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this one is really giving me a headache:

using javascript (let's say on page1.html) i use code similar to below to launch a new window:

var popwindow = window.open("http://www.stackoverflow.com");

i then pass the popwindow variable to a function that uses setTimeout to repeat every 3 or 4 seconds (this part is not too important i do not think). what this little looping code does is (supposed to) check the location object of the popup window to see when the url changes and contains some certain query string variable.

for the most part, this is working; the code repeats, and using firebug, i can see that the window object is getting passed as it should.

my issue though is that whenever i try to do any access to popwindow.location.href or popwindow.location.search, javascript crashes. i even simply tried to do a popwindow.location.toString() to get this stuff out myself, but that crashes as well.

when i use firebug, i can see that the location object that i am trying to access is a legit location instance; firebug allows me to browse the location object's fields when i have the scripts paused. however, when i try to access these things (i am not writing to them, only reading the values) it will never work... in case it is helpful, i am using the latest version of firefox (5.0 i believe).

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2 Answers

up vote 2 down vote accepted

If the referenced window is not on the same domain as the window that the script you're running is in, then the browser won't let you access cross domain windows. It will throw an exception.

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this makes sense why it isn't working, cause logically my code makes sense. would this also be true if i were to use an iframe instead of launching another window? –  jzimmerman2011 Jul 27 '11 at 19:56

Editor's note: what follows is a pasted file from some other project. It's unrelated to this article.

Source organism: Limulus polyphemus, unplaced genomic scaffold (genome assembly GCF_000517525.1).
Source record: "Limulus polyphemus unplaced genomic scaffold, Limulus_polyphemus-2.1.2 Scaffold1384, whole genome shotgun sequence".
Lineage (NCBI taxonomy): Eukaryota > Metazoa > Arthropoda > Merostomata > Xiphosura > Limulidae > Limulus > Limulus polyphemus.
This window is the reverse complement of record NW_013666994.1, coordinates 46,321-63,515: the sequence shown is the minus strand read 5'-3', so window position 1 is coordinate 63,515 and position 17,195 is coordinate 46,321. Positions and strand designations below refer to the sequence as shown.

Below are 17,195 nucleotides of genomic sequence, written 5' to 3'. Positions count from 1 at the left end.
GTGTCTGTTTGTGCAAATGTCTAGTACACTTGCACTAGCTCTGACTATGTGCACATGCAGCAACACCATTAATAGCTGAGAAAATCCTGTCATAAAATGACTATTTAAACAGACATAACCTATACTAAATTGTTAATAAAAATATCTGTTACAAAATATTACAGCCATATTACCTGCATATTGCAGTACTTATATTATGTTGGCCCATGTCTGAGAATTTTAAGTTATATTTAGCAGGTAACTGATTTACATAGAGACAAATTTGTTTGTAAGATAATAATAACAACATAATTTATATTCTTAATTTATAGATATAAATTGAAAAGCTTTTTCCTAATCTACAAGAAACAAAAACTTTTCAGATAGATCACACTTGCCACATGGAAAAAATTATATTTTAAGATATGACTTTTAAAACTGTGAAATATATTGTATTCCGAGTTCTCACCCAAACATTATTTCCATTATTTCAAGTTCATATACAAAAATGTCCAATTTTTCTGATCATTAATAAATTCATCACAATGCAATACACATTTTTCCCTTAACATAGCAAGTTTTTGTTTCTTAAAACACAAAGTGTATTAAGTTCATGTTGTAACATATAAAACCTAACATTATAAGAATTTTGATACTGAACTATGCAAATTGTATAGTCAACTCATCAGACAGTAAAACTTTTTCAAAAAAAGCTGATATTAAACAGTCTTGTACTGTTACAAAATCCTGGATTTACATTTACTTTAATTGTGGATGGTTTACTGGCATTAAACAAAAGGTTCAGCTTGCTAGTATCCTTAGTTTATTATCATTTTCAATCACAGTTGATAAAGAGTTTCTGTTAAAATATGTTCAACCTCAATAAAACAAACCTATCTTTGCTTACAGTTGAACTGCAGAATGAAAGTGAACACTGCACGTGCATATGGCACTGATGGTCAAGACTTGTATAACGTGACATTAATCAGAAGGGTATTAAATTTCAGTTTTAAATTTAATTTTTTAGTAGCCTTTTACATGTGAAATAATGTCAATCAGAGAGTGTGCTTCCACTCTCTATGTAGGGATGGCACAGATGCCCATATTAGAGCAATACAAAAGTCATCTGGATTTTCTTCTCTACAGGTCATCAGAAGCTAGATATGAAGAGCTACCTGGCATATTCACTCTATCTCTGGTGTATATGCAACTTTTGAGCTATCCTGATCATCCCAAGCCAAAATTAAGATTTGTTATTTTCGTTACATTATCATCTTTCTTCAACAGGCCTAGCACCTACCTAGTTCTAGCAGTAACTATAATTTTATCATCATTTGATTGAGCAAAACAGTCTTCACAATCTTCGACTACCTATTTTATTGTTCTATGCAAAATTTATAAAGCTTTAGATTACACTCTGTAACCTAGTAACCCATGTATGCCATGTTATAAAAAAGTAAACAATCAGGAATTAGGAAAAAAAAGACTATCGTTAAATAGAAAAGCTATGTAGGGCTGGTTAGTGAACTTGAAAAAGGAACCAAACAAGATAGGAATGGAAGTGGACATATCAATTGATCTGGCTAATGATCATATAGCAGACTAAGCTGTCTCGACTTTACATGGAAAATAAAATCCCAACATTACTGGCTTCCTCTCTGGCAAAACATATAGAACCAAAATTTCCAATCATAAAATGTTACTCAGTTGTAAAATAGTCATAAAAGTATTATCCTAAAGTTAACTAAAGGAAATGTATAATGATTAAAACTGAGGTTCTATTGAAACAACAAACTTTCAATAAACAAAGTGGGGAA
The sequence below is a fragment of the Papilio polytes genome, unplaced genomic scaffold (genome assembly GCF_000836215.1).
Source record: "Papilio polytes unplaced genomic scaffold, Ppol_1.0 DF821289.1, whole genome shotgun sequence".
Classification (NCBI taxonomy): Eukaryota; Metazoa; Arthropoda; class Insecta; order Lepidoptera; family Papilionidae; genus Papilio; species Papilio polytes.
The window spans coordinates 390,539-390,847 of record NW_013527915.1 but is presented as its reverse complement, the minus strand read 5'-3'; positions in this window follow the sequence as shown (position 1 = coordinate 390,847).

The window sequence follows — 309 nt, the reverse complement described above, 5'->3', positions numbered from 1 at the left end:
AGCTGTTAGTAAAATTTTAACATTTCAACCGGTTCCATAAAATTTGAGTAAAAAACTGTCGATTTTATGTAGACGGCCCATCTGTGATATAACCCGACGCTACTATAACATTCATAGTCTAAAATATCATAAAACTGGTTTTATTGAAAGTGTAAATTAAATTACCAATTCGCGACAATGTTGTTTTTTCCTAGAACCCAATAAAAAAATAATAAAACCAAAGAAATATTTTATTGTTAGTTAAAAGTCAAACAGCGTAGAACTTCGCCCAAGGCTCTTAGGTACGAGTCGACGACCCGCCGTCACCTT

frames, windows and iframes are all subject to the same origin policy. So, making it an iframe won't help. –  jfriend00 Jul 27 '11 at 20:09
rats, i guess i have to completely rethink this part of my project then. i knew things like AJAX requests were restricted to this kind of same-domain access, but i figured that if you launched a new window in javascript, you would have complete control over it... oh, well, thanks! –  jzimmerman2011 Jul 27 '11 at 20:23
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From https://developer.mozilla.org/En/DOM/Window.open


This is the reference pointing to the newly created browser window. This reference is the return value of the open() method; it will be null if for some reasons the execution did not succeed to open the window. A global variable is best used to store such reference. You can then, for example, use it to look for properties of the new window or access its methods, assuming that your main versus secondary window relationship complies with Same origin policy security requirements.

I suspect this is probably your problem. The "same origin policy" link documents the requirements in more detail.

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